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Missions 101

The 14 Worst Types of Missionary Newsletters

Jul. 20, 2016By: Darren CarlsonAuthor Bio

Christmas-Missionary-Newsletter-from-Lets-Get-Together

From Amy Walters at SEND.

1.    The Banker. Nothing but support updates and requests for money. Oh, and maybe a story about visiting a church and asking for money. “It’s not too late to join our team.”

2.    The Paper Cut. Focused mainly on the long, paperwork-filled process of getting legal documents, like visas or residency permits. As boring and painful to read as the actual process of gathering the documents and waiting in line. “The officials did not accept our documents (which is very normal for the first attempt, although it was over very small mistakes). However, to get a second appointment would mean waiting the next day in a long line (this whole process has been full of long lines all over the city for different steps) to see if the quota is still open. So, the next day Leon* waited in line for 5 hours, only to find out that no, the quota is closed. This means that we cannot apply for the temporary residency until after the New Year.”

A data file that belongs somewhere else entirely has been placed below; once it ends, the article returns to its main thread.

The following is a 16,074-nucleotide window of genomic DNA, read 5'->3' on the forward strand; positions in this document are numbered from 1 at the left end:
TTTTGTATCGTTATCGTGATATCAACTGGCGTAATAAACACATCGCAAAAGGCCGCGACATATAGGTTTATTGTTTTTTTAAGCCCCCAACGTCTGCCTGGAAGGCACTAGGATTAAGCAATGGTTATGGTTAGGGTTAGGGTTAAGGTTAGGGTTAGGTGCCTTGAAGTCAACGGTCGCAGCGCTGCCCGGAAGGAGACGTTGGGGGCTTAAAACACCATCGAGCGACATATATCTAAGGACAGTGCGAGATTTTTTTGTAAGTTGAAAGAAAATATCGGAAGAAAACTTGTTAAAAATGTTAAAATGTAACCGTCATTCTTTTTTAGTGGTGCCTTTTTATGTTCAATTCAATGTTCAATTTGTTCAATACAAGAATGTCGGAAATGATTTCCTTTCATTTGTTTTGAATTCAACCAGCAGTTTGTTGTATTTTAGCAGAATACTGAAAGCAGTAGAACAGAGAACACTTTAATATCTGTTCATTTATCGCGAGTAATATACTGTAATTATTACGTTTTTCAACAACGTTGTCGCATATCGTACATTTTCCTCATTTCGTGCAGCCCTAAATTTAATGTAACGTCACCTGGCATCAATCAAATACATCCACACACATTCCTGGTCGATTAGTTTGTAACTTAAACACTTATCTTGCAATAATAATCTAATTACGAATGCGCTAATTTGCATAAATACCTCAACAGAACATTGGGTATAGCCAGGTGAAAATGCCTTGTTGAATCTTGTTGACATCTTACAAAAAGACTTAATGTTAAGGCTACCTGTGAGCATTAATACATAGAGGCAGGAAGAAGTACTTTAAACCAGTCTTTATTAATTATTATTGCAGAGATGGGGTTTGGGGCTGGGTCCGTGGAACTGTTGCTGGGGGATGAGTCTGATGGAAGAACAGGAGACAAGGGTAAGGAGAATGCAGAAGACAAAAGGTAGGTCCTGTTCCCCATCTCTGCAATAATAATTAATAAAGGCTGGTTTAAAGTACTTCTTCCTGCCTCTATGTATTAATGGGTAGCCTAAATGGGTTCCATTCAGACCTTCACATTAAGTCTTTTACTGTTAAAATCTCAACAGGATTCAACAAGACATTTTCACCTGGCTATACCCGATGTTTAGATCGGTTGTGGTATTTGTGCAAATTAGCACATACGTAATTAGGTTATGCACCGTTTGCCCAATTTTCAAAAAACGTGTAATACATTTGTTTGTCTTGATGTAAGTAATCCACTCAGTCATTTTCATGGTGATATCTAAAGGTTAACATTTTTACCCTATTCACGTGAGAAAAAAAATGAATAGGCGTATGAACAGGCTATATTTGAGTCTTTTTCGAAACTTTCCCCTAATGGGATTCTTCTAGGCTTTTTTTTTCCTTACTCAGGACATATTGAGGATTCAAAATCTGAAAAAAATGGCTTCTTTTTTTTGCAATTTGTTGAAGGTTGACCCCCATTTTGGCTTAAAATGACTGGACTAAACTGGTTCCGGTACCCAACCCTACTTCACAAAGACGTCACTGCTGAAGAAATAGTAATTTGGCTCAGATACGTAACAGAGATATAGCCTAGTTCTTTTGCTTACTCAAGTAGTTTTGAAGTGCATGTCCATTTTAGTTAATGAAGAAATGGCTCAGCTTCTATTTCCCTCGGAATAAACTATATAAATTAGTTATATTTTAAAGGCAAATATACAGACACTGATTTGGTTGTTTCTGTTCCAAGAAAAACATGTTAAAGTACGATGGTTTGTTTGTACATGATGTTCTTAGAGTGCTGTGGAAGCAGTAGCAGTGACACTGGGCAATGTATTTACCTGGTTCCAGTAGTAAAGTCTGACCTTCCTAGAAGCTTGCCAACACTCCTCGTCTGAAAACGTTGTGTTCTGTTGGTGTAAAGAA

3.    The Cluster Bomb. No communication for months and then a sudden rush of updates. Often this happens when the missionary needs something, like more support or home service is coming. “At the risk of sounding like a broken record, we will give another report about how wonderful our time was on our recent trip!”